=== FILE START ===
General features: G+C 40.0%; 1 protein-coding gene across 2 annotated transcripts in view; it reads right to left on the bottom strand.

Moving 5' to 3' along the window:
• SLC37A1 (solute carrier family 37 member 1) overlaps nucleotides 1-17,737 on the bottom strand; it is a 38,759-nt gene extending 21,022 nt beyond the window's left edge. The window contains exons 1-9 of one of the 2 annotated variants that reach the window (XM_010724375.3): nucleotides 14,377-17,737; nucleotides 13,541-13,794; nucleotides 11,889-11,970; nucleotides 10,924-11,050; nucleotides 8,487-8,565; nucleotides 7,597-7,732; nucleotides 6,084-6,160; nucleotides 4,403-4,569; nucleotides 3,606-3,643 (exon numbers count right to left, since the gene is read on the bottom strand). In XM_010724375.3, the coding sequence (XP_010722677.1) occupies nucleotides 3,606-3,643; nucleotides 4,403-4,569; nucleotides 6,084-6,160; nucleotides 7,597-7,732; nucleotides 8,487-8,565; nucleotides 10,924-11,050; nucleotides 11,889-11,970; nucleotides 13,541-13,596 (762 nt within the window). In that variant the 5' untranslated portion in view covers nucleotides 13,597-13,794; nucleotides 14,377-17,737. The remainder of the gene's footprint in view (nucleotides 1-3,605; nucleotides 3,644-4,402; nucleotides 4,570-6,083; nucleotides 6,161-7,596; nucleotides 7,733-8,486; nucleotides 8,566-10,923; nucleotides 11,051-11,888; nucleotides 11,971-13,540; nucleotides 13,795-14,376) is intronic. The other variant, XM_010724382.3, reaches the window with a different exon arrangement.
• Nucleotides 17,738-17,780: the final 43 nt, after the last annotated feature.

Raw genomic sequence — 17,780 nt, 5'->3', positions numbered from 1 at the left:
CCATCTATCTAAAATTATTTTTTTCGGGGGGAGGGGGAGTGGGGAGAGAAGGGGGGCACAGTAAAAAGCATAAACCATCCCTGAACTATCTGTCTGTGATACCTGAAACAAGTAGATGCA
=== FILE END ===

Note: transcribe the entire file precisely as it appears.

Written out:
General features: G+C 40.0%; 1 protein-coding gene across 2 annotated transcripts in view; it reads right to left on the bottom strand.

Moving 5' to 3' along the window:
• SLC37A1 (solute carrier family 37 member 1) overlaps nucleotides 1-17,737 on the bottom strand; it is a 38,759-nt gene extending 21,022 nt beyond the window's left edge. The window contains exons 1-9 of one of the 2 annotated variants that reach the window (XM_010724375.3): nucleotides 14,377-17,737; nucleotides 13,541-13,794; nucleotides 11,889-11,970; nucleotides 10,924-11,050; nucleotides 8,487-8,565; nucleotides 7,597-7,732; nucleotides 6,084-6,160; nucleotides 4,403-4,569; nucleotides 3,606-3,643 (exon numbers count right to left, since the gene is read on the bottom strand). In XM_010724375.3, the coding sequence (XP_010722677.1) occupies nucleotides 3,606-3,643; nucleotides 4,403-4,569; nucleotides 6,084-6,160; nucleotides 7,597-7,732; nucleotides 8,487-8,565; nucleotides 10,924-11,050; nucleotides 11,889-11,970; nucleotides 13,541-13,596 (762 nt within the window). In that variant the 5' untranslated portion in view covers nucleotides 13,597-13,794; nucleotides 14,377-17,737. The remainder of the gene's footprint in view (nucleotides 1-3,605; nucleotides 3,644-4,402; nucleotides 4,570-6,083; nucleotides 6,161-7,596; nucleotides 7,733-8,486; nucleotides 8,566-10,923; nucleotides 11,051-11,888; nucleotides 11,971-13,540; nucleotides 13,795-14,376) is intronic. The other variant, XM_010724382.3, reaches the window with a different exon arrangement.
• Nucleotides 17,738-17,780: the final 43 nt, after the last annotated feature.

Raw genomic sequence — 17,780 nt, 5'->3', positions numbered from 1 at the left:
CCATCTATCTAAAATTATTTTTTTCGGGGGGAGGGGGAGTGGGGAGAGAAGGGGGGCACAGTAAAAAGCATAAACCATCCCTGAACTATCTGTCTGTGATACCTGAAACAAGTAGATGCA